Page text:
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PC

John Horton McDermid (Minister of State (Finance and Privatization))

Progressive Conservative

Hon. John McDermid (Minister of State (Finance and Privatization)):

Madam Speaker, the Minister of Finance has been very, very responsible in his presentation of financial statements and budgets over the past couple of years and in fact brought forward an infrastructure program to deal with our national transit system.

It was a modest program. The Minister of Finance has said that many times as others in our caucus have said. It is a modest program, but it is one that the government felt it could afford in the times that we are in.

The hon. member stands up and says that we should be throwing $14 billion, or whatever it is, at a highway program. What he fails to say to the people of Canada is

Oral Questions

where the money is coming from. He knows it will come from two places: either we borrow it or we raise taxes.

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LIB
PC

John Horton McDermid (Minister of State (Finance and Privatization))

Progressive Conservative

Mr. McDermid:

Well, here is the opposition. Their answer to every financial problem in the country is helicopters. That is rather interesting. That is their answer to every financial question. What they do not talk about are the 42,000 jobs that the helicopter program is producing in this country. They forget that and they do not tell that to the people of Canada.

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LIB

Joseph Frank (Joe) Fontana

Liberal

Mr. Joe Fontana (London East):

Madam Speaker, modest is not the word. Insignificant is the word.

This government's lack of plans for infrastructure is irresponsible and the transport document indicates that. This government claims to have a strategy for Canada's economic growth and prosperity but its policies are all smoke and mirrors just like we have heard from the minister again.

Canada invests about $53,000 per kilometre on highway infrastructure compared to $352,000 for the United States, $504,000 for Italy and $237,000 for France.

If Canada's global competitiveness is a priority of this government, why has it deliberately ignored the diminishing quality of our transportation system compared to other countries? Why will this government not invest in Canada to ready this country for the 21st century?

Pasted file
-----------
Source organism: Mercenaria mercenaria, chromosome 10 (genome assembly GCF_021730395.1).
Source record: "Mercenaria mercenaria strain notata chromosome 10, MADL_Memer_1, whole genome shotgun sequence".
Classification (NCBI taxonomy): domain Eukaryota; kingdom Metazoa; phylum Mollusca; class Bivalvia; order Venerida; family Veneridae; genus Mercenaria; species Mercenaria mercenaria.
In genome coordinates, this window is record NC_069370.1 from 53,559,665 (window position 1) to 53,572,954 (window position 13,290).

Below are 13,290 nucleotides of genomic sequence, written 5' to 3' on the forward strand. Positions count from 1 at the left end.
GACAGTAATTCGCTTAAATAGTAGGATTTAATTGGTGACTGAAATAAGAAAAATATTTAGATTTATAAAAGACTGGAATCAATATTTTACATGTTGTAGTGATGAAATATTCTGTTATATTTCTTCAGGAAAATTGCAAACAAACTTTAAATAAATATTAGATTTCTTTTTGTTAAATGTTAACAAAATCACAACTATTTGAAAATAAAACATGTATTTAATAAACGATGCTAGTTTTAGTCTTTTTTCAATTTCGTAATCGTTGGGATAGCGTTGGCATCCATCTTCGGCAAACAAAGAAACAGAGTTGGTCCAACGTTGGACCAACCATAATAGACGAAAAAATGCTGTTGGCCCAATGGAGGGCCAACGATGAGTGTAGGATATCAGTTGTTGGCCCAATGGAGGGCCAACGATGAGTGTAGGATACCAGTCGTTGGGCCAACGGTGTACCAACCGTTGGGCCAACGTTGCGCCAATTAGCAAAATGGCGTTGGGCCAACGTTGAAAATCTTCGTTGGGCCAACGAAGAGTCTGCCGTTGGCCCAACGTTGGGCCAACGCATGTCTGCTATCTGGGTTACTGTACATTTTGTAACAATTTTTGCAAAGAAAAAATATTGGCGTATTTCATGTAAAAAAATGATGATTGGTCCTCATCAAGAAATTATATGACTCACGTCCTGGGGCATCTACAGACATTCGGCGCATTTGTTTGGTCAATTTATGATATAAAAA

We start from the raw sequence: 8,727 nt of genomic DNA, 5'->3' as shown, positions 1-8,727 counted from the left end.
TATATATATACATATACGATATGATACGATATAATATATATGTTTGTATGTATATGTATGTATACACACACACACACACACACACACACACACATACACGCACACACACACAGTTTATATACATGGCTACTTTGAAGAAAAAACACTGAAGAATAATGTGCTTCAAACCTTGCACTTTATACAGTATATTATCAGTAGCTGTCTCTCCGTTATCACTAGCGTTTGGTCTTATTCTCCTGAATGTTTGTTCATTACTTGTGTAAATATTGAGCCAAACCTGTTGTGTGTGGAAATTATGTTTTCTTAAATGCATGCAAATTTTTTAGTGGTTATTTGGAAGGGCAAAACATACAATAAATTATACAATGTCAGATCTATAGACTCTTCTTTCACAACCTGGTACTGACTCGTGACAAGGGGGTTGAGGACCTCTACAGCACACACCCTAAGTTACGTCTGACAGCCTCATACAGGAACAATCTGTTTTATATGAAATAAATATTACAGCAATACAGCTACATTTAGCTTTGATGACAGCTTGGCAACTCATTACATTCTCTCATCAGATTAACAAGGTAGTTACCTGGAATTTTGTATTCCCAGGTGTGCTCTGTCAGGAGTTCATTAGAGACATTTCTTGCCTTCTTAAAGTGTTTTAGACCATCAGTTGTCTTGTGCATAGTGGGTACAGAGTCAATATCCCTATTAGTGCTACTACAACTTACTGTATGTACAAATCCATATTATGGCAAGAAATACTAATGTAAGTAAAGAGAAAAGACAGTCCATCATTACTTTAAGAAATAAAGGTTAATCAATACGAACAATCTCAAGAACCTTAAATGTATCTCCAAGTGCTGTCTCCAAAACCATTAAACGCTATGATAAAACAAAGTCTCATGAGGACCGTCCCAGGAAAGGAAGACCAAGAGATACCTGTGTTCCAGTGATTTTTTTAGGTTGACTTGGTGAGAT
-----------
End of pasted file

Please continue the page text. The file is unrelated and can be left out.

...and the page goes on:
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PC

John Horton McDermid (Minister of State (Finance and Privatization))

Progressive Conservative

Hon. John McDermid (Minister of State (Finance and Privatization)):

Madam Speaker, I have a couple of comments I might make on the hon. member's statement.

Only a Liberal would say that half a billion dollars is insignificant. It is a tremendous amount of money and it comes from the taxpayers of this country.

Second, he compares the expenditures on highways to the United States and to Italy. First of all the United States does its highways in a different manner than we do. It is responsible for more of the interstates than we are in this country, as the hon. member knows. There are toll roads in the United States. Is he advocating that? We do not know if the Liberal Party would do that or not.

June 7, 1993

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Italy is responsible for the roads. It does not have provincial governments that are responsible for roads like we have in this country. He is comparing apples and oranges.

The Minister of Finance has brought forward a responsible program to help with infrastructure and certain parts of the Trans-Canada Highway which I think is very responsible, at the same time keeping in mind the fiscal responsibilities that any government in this country has.

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EMPLOYMENT

NDP

Audrey Marlene McLaughlin

New Democratic Party

Hon. Audrey McLaughlin (Yukon):

Madam Speaker, my question is for the Minister of Employment and Immigration.

Last Friday the Minister of State for Employment repeated the various tired responses that we have heard from this government in response to Canada's job crisis. I say to the minister that it is true that unemployment claims are down from 1992 but that is because one million Canadians exhausted their benefits under unemployment insurance, putting almost three million Canadians total on welfare in various provinces and territories.